The ruling Fidesz is likely to win another term, as the opposition remains weak and divided. While the economy is robust, we think imbalances are growing and warrant caution.
Fidesz remains firmly in control. Even though it lost its two thirds majority in parliament after a 2015 by-election, Prime Minister Orban has been able to advance his vision of a so-called illiberal democracy. He shows no signs of backing off, and along with Polish leaders has pushed back against EU criticism.
Tensions with the EU have ebbed but remain on a slow simmer. Similar to the current EU-Poland tensions, so too has Hungary locked horns with Brussels. The biggest disagreement was with the EU’s refugee policy and its quota system for member countries. Then, it was legislation that sought to crack down on NGOs such as Transparency International, as well as foreign-run universities.
The next national elections are due by April 2018. Polls suggest Fidesz and its junior coalition partner KDNP are likely to win a third consecutive 4-year term. A September poll shows Fidesz winning 55% of the vote, which would be up from 45% in 2014.
The opposition in Hungary remains in disarray six months ahead of elections. Socialist candidate Laszlo Botka just quit the race after failing to unite the opposition. Polls show support for the Socialists dropping to less than 10%, a fall from grace for the party that ruled in the 1990s and 2000s.
With such poor polling numbers, Botka was unable to gain the backing of the other opposition parties. Several of these parties recently announced plans to run their own candidates for prime minister. The right-wing Jobbik party is polling second with 16%, which is around where it polled in the 2014 elections.
Hungary scores well in the World Bank’s Ease of Doing Business rankings (41 out of 190). The best components are trading across borders and enforcing contracts, while the worst are getting electricity and protecting minority investors. Hungary does slightly less well in Transparency International’s Corruption Perceptions Index (57 out of 176 and tied with Jordan and Romania).
The economy remains robust. GDP growth is forecast by the IMF to accelerate to around 3% in both 2017 and 2018 from 1.9% in 2016. Private sector forecasts are more optimistic, as are the central bank’s forecasts of nearly 4% in both years. GDP rose 3.2% y/y in Q2, down from the Q1 rate of 4.2% (the strongest rate since Q2 2014).
Price pressures bear watching, with CPI accelerating to 2.6% y/y in August from 2.1% in July. This was the highest since March. September CPI data is due out October 10 and is expected to rise 2.7% y/y. If so, it would be near the cycle highs but still within the 2-4% target range.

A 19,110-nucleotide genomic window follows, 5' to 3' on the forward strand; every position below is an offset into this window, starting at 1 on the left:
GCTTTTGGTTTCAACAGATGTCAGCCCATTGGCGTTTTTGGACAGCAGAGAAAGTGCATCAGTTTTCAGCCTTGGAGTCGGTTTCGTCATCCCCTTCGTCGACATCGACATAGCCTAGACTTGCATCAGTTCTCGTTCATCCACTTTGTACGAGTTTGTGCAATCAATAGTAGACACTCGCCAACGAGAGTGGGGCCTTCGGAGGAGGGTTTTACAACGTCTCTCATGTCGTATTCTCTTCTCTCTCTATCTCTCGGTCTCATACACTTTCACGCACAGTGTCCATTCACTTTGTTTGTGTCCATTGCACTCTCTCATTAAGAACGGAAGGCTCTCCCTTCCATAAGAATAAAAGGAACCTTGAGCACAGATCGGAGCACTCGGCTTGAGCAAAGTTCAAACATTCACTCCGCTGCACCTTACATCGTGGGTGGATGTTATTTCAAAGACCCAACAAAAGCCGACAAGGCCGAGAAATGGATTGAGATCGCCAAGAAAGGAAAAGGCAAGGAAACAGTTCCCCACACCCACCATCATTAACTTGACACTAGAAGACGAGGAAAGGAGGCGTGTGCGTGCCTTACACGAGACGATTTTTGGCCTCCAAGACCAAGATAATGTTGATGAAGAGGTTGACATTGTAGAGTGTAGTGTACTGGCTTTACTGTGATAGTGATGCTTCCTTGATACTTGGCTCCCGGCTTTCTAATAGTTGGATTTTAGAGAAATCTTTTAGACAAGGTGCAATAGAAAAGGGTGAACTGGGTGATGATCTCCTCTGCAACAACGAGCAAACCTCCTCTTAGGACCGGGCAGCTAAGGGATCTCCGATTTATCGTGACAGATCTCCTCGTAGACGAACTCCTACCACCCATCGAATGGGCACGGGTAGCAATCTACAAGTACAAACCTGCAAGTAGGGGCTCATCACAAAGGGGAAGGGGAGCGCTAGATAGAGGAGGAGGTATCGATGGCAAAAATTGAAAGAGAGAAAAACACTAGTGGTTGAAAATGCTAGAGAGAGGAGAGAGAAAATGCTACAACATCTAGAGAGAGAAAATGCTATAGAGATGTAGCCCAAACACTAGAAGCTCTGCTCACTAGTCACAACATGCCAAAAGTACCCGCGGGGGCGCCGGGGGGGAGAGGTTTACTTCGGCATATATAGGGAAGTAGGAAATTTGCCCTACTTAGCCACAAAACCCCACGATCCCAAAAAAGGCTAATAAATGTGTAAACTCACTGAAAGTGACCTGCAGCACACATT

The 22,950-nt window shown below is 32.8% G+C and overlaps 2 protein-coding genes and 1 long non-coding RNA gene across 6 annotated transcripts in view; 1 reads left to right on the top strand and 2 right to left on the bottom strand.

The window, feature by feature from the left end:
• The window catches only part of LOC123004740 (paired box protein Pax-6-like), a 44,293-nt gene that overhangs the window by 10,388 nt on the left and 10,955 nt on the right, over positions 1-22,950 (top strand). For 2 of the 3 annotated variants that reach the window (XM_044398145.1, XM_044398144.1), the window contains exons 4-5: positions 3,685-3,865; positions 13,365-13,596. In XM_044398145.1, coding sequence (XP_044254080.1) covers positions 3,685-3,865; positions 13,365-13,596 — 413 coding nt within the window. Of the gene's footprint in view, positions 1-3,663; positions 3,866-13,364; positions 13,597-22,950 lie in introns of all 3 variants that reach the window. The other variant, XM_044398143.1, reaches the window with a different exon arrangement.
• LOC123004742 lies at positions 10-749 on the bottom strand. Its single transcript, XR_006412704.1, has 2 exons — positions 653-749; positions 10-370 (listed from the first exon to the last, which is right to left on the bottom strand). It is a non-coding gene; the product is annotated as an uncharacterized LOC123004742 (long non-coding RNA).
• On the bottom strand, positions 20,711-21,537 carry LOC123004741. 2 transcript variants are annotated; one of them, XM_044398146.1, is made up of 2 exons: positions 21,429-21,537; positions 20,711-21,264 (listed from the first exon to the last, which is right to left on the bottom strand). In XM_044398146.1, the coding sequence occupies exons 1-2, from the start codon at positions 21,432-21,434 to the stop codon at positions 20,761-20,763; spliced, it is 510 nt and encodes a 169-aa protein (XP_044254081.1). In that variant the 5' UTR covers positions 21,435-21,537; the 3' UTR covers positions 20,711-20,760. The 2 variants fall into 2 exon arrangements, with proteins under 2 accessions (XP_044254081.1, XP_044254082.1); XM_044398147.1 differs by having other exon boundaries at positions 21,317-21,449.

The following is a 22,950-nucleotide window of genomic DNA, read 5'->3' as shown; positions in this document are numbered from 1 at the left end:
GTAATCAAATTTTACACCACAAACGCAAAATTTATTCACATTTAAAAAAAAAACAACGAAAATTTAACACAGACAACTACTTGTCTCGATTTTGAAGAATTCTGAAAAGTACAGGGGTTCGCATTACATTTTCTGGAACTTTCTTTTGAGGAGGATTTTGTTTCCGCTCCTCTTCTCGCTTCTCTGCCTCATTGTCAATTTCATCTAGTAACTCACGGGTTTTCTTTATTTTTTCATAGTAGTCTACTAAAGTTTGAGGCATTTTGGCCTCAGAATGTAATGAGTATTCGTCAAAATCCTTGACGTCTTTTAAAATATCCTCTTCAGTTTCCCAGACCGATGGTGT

Yet the central bank eased again last month. It kept the main policy rate steady at 0.9%, but cut the overnight deposit rate deeper into negative territory to -0.15% and lowered the cap on 3-month deposits to HUF75 bln at the end of Q4 vs. HUF300 bln at the end of Q3. The bank has been loosening policy every quarter, and so the December meeting will offer the next opportunity to ease. With price pressures rising, it seems risky to remain so dovish.
Fiscal policy is deteriorating. The budget deficit came in at an estimated -1.8% of GDP in 2016, up from -1.6% 2015. Expenditures are picking up ahead of the elections. The deficit is expected by the OECD to widen to around -2.5% of GDP in 2017 and nearly -3% in 2018. After the elections, Fidesz should focus on limiting the deficit in order to avoid EU sanctions.
The external accounts should remain solid. Export growth has picked up, but so have imports. The current account has been in surplus since 2010. It was about 6% of GDP in 2016, and is expected to narrow to around 4% in 2017 and 3% in 2018.
Foreign reserves have steadied after falling over the course of 2015 and 2016. At EUR21.7 bln ($25.8 bln) in August, they are the lowest since 2008. Reserves cover barely 2 months of import but are almost 2 times larger than the stock of short-term external debt.
The forint has traded in a narrow 302-314 range all year. The pair is on track to test the April high near 314 and then the December high near 315.50. After that is the June 2016 high near 322. We maintain a negative bias on the currency, as one of the desired effects of Hungary’s unconventional easing is a weaker forint. Our EM FX model shows the forint to have WEAK fundamentals, another reason for our negative bias.
Hungarian equities are underperforming EM after a stellar 2016. In 2016, MSCI Hungary jumped 32% vs. 7% for MSCI EM. So far this year, MSCI Hungary is up 18% YTD and compares to 29% YTD for MSCI EM. This modest underperformance should ebb, as our EM Equity model has Hungary at a NEUTRAL position.
Hungarian bonds have outperformed this year. Lowering the 3-molnth deposit cap pushes more money into government bonds, thereby lowering borrowing rates. The yield on 10-year local currency government bonds is -48 bp YTD. This is one of the best performers in EM, behind only Brazil (-155 bp), Indonesia (-142 bp), Peru (-109 bp), Russia (-79 bp), and Colombia (-60 bp). With inflation likely to continue rising and the central bank still dovish, we think Hungarian bonds will start underperforming more.
Our own sovereign ratings model shows Hungary’s implied rating steady at BBB-/Baa3/BBB-. This matches its actual ratings, and suggests upgrades are unlikely for now after it regained investment grade status from all three agencies in 2016.